The last section of the show will consist of a series of experiments based on antihegemonic exercises, such us the civil appropriation of the street for “playground” use and works that challenge passive recreation through the emancipative power of play, not to mention recent experiences that resume the collective reinvention of the square and have become essential in envisioning new ways of doing politics.

Press release from the Museo Nacional Centro de Arte Reina Sofía

 

Helen Levitt. 'Untitled (Boy and gun)' 1940

 

Helen Levitt
Untitled (Boy and gun)
1940
Silver gelatin print

 

Francesc Català-Roca Valls (Tarragona, Spain, 1922 - Barcelona, Spain, 1998) 'Games in an Empty Lot' 1950 (circa) / Posthumous print, 2003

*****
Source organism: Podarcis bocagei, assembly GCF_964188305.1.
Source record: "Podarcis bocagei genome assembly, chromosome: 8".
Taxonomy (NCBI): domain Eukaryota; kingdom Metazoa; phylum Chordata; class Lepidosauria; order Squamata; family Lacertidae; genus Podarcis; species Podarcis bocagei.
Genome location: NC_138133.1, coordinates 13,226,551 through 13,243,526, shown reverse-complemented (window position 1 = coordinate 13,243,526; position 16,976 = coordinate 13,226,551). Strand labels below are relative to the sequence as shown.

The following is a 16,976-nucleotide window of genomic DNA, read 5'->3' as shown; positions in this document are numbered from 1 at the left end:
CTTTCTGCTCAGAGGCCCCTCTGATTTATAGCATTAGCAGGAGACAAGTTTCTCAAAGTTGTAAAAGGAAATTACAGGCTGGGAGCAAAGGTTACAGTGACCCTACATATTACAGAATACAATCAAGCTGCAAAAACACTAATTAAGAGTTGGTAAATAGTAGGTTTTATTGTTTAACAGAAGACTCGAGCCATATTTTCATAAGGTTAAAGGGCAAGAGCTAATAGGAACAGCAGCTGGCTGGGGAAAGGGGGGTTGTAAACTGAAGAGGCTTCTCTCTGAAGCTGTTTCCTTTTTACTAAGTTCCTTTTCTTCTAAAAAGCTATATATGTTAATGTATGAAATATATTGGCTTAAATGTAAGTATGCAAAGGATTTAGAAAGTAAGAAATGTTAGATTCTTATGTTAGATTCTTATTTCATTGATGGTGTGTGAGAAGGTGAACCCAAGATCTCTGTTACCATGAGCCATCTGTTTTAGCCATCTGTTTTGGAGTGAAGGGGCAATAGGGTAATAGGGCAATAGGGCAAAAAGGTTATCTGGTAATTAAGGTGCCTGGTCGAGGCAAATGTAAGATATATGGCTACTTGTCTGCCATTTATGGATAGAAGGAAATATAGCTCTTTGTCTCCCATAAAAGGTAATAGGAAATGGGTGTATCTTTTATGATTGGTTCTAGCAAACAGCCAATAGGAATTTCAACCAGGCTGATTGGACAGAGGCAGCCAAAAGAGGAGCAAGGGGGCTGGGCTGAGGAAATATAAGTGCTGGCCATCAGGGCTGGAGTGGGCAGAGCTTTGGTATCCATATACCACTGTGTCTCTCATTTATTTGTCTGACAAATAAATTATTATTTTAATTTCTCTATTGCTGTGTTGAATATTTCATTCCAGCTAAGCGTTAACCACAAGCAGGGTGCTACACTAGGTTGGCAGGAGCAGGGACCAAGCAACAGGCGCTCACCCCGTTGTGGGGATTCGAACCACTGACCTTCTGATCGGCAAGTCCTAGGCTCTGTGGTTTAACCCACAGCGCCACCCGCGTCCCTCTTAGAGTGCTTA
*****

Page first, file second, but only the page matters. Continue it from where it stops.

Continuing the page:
Francesc Català-Roca Valls (Tarragona, Spain, 1922 – Barcelona, Spain, 1998)
Games in an Empty Lot
1950 (circa) / Posthumous print, 2003
Selenium-toned gelatin silver print on paper

 

Helen Levitt. 'Fruit and candy' Nd

 

Helen Levitt
Fruit and candy
Nd

 

Joan-Colom-No-Title-1958-1961-WEB

 

Joan Colom (Barcelona, Spain, 1921)
No title
from the series El carrer (The Street)
Date:  1958-1961 (circa) / Vintage print
Technique:  Gelatin silver print on paper